Left to right: (a) The hall seen from the opposite side of the road, outside University College, Trivandrum (Thiruvananthapuram). (b) Looking at the side of the hall, with its gabled porches and row of dormers. (c) A pinnacled buttress where the side adjoins the more colourful frontage with further pinnacles and towers.

Victoria Jubilee Town Hall, Trivandrum (Thiruvananthapuram). This was built in a highly ornamented style — a sort of colonial Gothic, with more than a nod to Robert Fellowes Chisholm's Napier Museum of 1880 — to commemorate Queen Victoria's golden jubilee. According to the Travancore Almanac, it "was erected by public subscription, largely supplemented by a grant from the Government of His Highness the Maha Rajah of Travancore [the former name of the princely state] as a permanent memorial of the Jubilee of Her Majesty the Queen Empress, and was formally opened by His Highness the Maha Rajah on the 25th January 1896" (117). The Maharajah was an enlightened social reformer, responsible for the city's progress in many ways. Unfortunately, no mention is made of the architect or other people involved in the design of the building. But Chisholm had not yet returned to England for good (he did so in 1901) and it is possible that he was consulted here too.

Left: The interior of the hall. Right: The polished and ornately bossed ceiling rafters.

The central hall is very impressive inside. As the Almanac says: "It is completely furnished and fitted with a permanent Stage" — apparently even "Scenery and other Theatrical appliances" were supplied (117). The institution also provided other facilities, such as a library and reading room.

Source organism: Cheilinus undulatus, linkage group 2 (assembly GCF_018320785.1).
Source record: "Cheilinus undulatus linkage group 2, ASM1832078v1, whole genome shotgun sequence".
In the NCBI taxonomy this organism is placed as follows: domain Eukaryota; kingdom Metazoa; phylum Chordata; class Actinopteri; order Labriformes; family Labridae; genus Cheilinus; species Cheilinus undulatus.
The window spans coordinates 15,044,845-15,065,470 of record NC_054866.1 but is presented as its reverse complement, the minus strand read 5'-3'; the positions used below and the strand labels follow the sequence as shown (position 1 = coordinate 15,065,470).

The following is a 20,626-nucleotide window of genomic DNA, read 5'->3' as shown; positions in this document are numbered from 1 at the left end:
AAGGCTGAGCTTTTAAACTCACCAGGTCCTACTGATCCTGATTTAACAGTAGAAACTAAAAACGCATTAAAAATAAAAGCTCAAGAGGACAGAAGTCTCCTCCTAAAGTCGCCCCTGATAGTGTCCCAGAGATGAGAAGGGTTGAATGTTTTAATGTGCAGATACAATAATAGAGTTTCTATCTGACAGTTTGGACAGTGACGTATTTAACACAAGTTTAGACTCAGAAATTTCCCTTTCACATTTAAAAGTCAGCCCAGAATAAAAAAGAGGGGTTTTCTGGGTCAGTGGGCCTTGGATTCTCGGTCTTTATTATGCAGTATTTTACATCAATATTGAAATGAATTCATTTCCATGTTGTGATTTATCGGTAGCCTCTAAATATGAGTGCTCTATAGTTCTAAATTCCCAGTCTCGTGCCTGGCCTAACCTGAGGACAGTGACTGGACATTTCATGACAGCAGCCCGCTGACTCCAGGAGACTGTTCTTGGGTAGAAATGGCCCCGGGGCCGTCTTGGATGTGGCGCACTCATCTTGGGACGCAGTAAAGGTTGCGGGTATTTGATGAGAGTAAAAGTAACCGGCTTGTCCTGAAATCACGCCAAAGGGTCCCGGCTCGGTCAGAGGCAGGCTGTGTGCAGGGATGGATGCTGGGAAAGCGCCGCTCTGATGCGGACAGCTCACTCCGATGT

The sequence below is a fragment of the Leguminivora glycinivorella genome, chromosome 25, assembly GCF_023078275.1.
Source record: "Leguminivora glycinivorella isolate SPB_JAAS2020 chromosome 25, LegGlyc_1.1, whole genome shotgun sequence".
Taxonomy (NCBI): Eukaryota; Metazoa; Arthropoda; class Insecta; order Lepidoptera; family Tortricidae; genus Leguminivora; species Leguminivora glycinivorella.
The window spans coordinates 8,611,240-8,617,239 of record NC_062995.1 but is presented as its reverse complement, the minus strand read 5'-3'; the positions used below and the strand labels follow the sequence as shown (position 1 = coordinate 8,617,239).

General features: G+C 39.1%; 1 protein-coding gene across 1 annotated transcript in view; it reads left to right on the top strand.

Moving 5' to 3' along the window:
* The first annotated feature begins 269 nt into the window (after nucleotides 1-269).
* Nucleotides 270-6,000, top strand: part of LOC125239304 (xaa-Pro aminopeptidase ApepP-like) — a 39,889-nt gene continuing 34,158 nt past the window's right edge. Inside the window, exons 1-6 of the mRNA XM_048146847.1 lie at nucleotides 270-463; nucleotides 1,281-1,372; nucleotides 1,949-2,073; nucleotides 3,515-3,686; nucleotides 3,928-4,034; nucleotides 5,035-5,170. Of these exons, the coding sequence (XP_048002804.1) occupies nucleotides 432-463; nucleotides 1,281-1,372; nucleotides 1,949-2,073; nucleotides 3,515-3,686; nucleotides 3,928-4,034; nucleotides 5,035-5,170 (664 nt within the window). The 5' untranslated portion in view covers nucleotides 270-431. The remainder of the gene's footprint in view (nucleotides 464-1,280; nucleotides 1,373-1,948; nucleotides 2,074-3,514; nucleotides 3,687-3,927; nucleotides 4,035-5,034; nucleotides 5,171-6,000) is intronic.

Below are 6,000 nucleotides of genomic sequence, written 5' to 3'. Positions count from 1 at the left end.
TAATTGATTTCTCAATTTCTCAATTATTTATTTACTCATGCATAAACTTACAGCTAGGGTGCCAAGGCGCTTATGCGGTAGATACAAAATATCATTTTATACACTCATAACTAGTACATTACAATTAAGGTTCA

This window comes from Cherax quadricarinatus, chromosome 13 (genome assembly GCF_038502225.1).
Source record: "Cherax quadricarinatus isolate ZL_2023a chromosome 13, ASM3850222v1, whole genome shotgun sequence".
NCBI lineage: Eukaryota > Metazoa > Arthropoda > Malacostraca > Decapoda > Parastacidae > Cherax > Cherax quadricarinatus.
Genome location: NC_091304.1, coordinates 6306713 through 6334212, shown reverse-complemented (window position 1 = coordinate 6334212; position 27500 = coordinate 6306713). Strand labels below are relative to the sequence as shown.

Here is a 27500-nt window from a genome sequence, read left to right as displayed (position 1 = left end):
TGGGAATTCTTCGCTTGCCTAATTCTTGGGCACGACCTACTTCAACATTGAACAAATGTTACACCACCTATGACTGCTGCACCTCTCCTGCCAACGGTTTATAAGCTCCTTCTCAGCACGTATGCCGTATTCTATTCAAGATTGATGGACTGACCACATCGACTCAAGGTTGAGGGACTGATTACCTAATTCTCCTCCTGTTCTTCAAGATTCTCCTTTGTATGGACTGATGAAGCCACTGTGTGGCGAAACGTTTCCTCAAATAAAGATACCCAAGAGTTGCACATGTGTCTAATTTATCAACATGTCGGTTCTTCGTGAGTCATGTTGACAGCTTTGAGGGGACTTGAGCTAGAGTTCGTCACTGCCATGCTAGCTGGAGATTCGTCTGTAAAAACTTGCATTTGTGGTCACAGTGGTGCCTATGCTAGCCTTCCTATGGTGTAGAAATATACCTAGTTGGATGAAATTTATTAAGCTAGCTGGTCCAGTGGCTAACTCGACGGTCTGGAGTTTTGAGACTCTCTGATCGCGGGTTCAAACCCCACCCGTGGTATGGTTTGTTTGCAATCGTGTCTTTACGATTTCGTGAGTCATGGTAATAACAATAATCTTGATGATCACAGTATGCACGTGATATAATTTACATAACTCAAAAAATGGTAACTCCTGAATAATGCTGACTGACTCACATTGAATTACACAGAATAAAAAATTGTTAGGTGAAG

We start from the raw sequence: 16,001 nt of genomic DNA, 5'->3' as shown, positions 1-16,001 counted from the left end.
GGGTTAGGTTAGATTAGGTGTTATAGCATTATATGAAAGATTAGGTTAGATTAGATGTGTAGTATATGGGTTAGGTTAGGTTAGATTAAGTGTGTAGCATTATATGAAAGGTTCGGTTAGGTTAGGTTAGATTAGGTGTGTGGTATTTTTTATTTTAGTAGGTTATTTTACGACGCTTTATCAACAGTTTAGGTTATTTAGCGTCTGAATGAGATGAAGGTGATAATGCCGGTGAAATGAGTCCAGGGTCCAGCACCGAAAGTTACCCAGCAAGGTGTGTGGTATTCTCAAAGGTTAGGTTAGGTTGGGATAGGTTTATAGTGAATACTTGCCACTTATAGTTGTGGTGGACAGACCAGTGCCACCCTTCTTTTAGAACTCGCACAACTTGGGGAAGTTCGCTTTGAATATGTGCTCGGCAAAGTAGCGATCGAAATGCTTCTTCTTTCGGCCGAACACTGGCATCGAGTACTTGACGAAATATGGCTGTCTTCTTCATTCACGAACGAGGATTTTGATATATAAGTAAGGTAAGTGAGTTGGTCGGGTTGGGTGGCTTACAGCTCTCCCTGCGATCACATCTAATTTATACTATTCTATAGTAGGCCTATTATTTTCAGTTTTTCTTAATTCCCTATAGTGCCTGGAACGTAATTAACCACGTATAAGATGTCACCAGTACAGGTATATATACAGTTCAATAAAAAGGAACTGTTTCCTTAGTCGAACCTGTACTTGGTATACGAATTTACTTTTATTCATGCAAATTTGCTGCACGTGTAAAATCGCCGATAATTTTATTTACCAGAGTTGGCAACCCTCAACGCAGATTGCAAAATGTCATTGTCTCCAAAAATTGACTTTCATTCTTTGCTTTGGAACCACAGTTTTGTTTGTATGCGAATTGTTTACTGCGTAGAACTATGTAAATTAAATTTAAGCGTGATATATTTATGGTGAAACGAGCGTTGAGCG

Left: A closer view of the ceiling structure. Right: The arched doorway from inside.

The Victoria Jubilee Town Hall was renovated in 1999 and has since been lovingly maintained. Important addresses have been made here, and it remians a popular venue for public meetings, conferences, exhibitions and performances. It is pleasant to learn from the Hindu article that there was so much resistance to changing its name that the proposal for an alternative name was dropped. However, it is generally known, like so many Indian institutions, simply by its initials: VJT.

Name over the entrance gate, which people declined to change.

Photographs and text by Jacqueline Banerjee. You may use these images without prior permission for any scholarly or educational purpose as long as you (1) credit the photographer and (2) link your document to this URL in a web document or cite the Victorian Web in a print one. [Click on the images to enlarge them.]

Related Material


Nandakumar, T. "Sentinel of History." The Hindu. 21 February 2003. Web. 24 April 2019.

Travancore Almanac, 1900. Government of Travancore, 1899. Internet Archive. Contributed by Kerala State Library. Web. 24 April 2019.

Last modified 7 May 2019